It’s likely that in its 112 years, the Michigan Municipal League, which advocates for cities and villages throughout the state, has never had so much U-M leadership involvement, officials say.
Current league President Karen Majewski, Vice President David Lossing and Trustee Susan Rowe all work for U-M.
“I think it’s probably the first time it’s happened,” says Dan Gilmartin, MML executive director and CEO. He says the university connection is a plus for the league — but not strictly because of the U-M tie. Gilmartin says it’s more because trustees with major research university background know the players and initiatives that can benefit local economies.
The MML seeks to create and offers member community representatives services and events to help educate and inspire them as they perform public service. “I think so much of our role is to create vibrant communities in the state,” Gilmartin says. “So many of our efforts are around small business and attracting talent, having a prepared workforce and creating the kinds of amenities that make places competitive,” he says, adding that university leaders have the background to support that MML role.
Majewski, project manager with the Institute for Research, Labor and the Economy, says she became aware of the MML through her participation in local politics. Majewski is mayor of the City of Hamtramck.
“Certainly the three of us are quite proud that together we represent each U-M campus within this highly visible and effective organization. I don’t know that it gives U-M any special clout in the Michigan Municipal League, but I think it does show the level of engagement in community and civic life that U-M promotes and encourages,” she says. Majewski says working with the nonprofit MML also helps U-M representatives see where opportunities exist to encourage connections between university and community programs.
David Lossing, UM-Flint government relations director and mayor of the City of Linden, says each of the three U-M representatives brings to his or her MML service similar perspectives on how to help municipal government create regional partnerships. “In a sense, it’s about connecting the research of our faculty to help solve issues, the engagement of our students to apply what they have learned in communities and linking the talent of the institutions to bring new ideas to the marketplace via technology transfer,” he says.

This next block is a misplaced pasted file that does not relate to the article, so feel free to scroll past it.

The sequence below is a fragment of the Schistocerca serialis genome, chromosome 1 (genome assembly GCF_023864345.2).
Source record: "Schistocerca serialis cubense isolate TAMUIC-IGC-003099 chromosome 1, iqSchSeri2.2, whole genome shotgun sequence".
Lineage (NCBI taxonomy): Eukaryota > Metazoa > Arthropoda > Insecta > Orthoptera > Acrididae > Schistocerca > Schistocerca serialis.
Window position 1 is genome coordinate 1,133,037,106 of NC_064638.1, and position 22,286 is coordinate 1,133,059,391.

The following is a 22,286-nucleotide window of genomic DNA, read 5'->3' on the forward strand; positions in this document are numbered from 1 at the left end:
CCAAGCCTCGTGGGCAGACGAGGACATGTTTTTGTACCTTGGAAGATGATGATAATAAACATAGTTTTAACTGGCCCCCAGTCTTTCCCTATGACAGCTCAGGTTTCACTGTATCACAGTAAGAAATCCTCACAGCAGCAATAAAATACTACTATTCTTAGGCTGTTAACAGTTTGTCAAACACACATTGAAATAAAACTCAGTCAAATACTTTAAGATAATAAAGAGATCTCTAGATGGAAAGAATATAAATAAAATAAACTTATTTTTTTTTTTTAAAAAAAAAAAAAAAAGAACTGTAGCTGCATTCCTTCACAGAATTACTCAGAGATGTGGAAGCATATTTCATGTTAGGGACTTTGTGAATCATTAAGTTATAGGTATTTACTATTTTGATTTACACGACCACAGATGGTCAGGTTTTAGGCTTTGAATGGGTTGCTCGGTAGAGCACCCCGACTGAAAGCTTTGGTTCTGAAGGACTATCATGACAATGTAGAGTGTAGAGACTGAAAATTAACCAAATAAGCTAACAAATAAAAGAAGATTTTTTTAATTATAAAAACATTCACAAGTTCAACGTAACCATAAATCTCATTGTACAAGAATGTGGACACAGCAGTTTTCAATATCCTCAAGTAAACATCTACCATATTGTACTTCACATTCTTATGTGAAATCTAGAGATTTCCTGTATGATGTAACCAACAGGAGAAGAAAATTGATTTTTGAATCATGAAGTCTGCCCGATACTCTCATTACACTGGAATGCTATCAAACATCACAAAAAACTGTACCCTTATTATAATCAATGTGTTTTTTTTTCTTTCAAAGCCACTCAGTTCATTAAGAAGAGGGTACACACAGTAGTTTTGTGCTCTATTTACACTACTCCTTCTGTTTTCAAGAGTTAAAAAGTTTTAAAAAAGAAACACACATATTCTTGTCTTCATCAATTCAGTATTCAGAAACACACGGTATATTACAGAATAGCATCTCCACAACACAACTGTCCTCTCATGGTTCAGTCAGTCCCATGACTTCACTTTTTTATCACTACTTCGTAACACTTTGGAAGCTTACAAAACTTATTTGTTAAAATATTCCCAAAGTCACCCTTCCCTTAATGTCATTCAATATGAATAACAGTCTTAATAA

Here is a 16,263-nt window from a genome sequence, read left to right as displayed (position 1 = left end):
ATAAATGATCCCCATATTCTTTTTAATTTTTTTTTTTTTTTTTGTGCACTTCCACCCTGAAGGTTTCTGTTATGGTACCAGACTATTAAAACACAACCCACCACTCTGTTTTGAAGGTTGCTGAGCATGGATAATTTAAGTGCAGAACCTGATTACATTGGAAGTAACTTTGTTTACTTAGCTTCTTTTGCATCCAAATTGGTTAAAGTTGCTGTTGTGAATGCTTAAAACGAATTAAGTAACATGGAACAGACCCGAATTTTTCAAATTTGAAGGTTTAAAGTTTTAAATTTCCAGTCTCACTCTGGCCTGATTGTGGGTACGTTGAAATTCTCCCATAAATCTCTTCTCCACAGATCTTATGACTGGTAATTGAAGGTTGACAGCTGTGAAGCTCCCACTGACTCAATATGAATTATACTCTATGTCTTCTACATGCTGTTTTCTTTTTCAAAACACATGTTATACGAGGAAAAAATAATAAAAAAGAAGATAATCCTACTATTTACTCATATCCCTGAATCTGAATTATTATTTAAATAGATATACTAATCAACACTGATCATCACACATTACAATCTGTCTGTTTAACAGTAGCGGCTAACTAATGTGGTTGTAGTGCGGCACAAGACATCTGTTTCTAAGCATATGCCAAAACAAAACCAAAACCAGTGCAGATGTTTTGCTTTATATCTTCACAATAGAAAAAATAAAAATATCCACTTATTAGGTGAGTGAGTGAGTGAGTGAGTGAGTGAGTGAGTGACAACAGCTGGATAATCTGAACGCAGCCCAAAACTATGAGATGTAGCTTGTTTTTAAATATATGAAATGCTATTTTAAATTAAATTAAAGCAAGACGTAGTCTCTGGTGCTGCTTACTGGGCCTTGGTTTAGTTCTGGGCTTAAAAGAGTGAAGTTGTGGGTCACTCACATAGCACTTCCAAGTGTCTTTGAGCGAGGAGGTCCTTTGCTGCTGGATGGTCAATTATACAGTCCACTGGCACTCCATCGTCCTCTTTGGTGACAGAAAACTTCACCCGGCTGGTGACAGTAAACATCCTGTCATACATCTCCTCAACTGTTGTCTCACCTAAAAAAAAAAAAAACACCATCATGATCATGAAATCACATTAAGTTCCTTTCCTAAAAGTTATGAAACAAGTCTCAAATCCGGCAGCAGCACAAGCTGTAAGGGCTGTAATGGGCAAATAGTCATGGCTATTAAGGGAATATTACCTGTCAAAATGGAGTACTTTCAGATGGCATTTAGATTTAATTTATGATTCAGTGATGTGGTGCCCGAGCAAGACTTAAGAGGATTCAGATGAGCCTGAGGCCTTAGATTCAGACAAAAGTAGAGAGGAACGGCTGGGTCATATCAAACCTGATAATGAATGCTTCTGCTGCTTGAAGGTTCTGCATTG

Through the MML, U-M representatives meet with municipal officials throughout Michigan, and these conversations benefit the university, says Rowe, executive secretary to the UM-Dearborn vice chancellor of government relations. She also is a City of Wayne council member. “The Michigan Municipal League is a great opportunity to network and bounce off ideas, you can see how another community is handling a situation. I can hear what is being discussed in various areas of the state in terms of what higher education does, and what’s expected of higher education,” she says.
Gilmartin says U-M campuses also have benefitted from the connection with the MML. He says UM-Dearborn has worked with the league to present professional development classes to educate elected officials. “They cover everything from running good meetings to zoning issues and long-term strategic issues,” he says. Gilmartin also has spoken at UM-Flint at Lossing’s request on issues such as place making, economic development and building great cities for the 21st century.
Moving forward, Gilmartin says the MML plans to step up efforts to head off a talent drain in Michigan. “Forty-five percent of graduates from 15 public universities leave the state after graduation. It’s not necessarily a job issue, it’s a lifestyle issue; we’re trying to reverse that,” Gilmartin says. “All three of these (U-M) individuals can help us play a role in bridging that gap.”
Lossing says today’s college graduates are looking for a sense of place first before looking for a job or career. He says the state’s 15 public universities in partnership with their host cities “can help create that sense of place for our graduates because of the richness of our institutions and the traditions we have created.”
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